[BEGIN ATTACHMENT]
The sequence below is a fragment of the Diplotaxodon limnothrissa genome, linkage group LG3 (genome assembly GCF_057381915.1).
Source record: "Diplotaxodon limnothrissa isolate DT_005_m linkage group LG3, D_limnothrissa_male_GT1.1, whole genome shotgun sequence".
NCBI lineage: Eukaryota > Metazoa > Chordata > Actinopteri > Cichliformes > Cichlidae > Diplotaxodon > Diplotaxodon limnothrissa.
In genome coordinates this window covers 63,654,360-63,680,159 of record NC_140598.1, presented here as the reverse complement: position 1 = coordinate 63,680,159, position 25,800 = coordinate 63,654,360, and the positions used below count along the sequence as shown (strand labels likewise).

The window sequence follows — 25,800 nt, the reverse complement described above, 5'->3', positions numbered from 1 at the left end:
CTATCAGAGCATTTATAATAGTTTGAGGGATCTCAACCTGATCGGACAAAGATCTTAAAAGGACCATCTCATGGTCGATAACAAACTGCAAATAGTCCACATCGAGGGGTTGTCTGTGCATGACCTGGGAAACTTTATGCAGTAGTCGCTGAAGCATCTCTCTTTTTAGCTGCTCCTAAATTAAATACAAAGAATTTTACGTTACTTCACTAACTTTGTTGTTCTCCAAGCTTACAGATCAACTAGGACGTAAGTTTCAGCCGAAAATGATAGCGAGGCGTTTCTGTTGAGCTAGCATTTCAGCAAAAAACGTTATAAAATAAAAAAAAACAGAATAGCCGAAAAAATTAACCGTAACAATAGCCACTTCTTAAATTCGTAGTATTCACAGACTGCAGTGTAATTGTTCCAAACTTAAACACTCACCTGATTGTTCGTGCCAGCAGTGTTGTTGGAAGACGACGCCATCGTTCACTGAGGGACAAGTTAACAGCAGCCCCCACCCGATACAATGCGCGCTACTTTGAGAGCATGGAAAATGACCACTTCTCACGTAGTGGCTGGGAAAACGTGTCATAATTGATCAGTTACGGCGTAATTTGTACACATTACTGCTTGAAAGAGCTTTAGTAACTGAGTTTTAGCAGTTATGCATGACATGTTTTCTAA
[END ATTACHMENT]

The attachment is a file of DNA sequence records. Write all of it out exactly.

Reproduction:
The sequence below is a fragment of the Diplotaxodon limnothrissa genome, linkage group LG3 (genome assembly GCF_057381915.1).
Source record: "Diplotaxodon limnothrissa isolate DT_005_m linkage group LG3, D_limnothrissa_male_GT1.1, whole genome shotgun sequence".
NCBI lineage: Eukaryota > Metazoa > Chordata > Actinopteri > Cichliformes > Cichlidae > Diplotaxodon > Diplotaxodon limnothrissa.
In genome coordinates this window covers 63,654,360-63,680,159 of record NC_140598.1, presented here as the reverse complement: position 1 = coordinate 63,680,159, position 25,800 = coordinate 63,654,360, and the positions used below count along the sequence as shown (strand labels likewise).

The window sequence follows — 25,800 nt, the reverse complement described above, 5'->3', positions numbered from 1 at the left end:
CTATCAGAGCATTTATAATAGTTTGAGGGATCTCAACCTGATCGGACAAAGATCTTAAAAGGACCATCTCATGGTCGATAACAAACTGCAAATAGTCCACATCGAGGGGTTGTCTGTGCATGACCTGGGAAACTTTATGCAGTAGTCGCTGAAGCATCTCTCTTTTTAGCTGCTCCTAAATTAAATACAAAGAATTTTACGTTACTTCACTAACTTTGTTGTTCTCCAAGCTTACAGATCAACTAGGACGTAAGTTTCAGCCGAAAATGATAGCGAGGCGTTTCTGTTGAGCTAGCATTTCAGCAAAAAACGTTATAAAATAAAAAAAAACAGAATAGCCGAAAAAATTAACCGTAACAATAGCCACTTCTTAAATTCGTAGTATTCACAGACTGCAGTGTAATTGTTCCAAACTTAAACACTCACCTGATTGTTCGTGCCAGCAGTGTTGTTGGAAGACGACGCCATCGTTCACTGAGGGACAAGTTAACAGCAGCCCCCACCCGATACAATGCGCGCTACTTTGAGAGCATGGAAAATGACCACTTCTCACGTAGTGGCTGGGAAAACGTGTCATAATTGATCAGTTACGGCGTAATTTGTACACATTACTGCTTGAAAGAGCTTTAGTAACTGAGTTTTAGCAGTTATGCATGACATGTTTTCTAA